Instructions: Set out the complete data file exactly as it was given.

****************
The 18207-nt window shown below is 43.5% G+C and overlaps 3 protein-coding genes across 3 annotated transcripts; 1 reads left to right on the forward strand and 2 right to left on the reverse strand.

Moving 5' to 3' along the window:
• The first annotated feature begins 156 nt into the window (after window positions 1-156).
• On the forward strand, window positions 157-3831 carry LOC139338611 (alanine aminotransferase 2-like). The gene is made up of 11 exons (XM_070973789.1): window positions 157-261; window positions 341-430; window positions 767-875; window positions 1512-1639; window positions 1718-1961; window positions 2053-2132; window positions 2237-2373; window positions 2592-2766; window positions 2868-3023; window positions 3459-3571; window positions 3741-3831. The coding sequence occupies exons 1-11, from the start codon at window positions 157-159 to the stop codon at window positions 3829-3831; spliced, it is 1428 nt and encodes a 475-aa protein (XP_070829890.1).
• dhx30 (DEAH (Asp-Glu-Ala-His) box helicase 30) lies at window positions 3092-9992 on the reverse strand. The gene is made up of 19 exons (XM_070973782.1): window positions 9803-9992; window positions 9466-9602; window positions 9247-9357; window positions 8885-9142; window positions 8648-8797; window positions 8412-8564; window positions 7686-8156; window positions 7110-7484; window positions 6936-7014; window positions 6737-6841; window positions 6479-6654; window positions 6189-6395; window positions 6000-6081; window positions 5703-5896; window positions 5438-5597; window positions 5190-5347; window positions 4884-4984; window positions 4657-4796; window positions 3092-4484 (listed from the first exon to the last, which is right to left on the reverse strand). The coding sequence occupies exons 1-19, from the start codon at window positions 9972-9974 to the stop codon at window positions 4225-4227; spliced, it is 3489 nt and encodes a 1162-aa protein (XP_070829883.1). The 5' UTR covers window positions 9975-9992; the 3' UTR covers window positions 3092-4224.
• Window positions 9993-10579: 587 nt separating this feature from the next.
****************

The 18207-nt window shown below is 43.5% G+C and overlaps 3 protein-coding genes across 3 annotated transcripts; 1 reads left to right on the forward strand and 2 right to left on the reverse strand.

Moving 5' to 3' along the window:
• The first annotated feature begins 156 nt into the window (after window positions 1-156).
• On the forward strand, window positions 157-3831 carry LOC139338611 (alanine aminotransferase 2-like). The gene is made up of 11 exons (XM_070973789.1): window positions 157-261; window positions 341-430; window positions 767-875; window positions 1512-1639; window positions 1718-1961; window positions 2053-2132; window positions 2237-2373; window positions 2592-2766; window positions 2868-3023; window positions 3459-3571; window positions 3741-3831. The coding sequence occupies exons 1-11, from the start codon at window positions 157-159 to the stop codon at window positions 3829-3831; spliced, it is 1428 nt and encodes a 475-aa protein (XP_070829890.1).
• dhx30 (DEAH (Asp-Glu-Ala-His) box helicase 30) lies at window positions 3092-9992 on the reverse strand. The gene is made up of 19 exons (XM_070973782.1): window positions 9803-9992; window positions 9466-9602; window positions 9247-9357; window positions 8885-9142; window positions 8648-8797; window positions 8412-8564; window positions 7686-8156; window positions 7110-7484; window positions 6936-7014; window positions 6737-6841; window positions 6479-6654; window positions 6189-6395; window positions 6000-6081; window positions 5703-5896; window positions 5438-5597; window positions 5190-5347; window positions 4884-4984; window positions 4657-4796; window positions 3092-4484 (listed from the first exon to the last, which is right to left on the reverse strand). The coding sequence occupies exons 1-19, from the start codon at window positions 9972-9974 to the stop codon at window positions 4225-4227; spliced, it is 3489 nt and encodes a 1162-aa protein (XP_070829883.1). The 5' UTR covers window positions 9975-9992; the 3' UTR covers window positions 3092-4224.
• Window positions 9993-10579: 587 nt separating this feature from the next.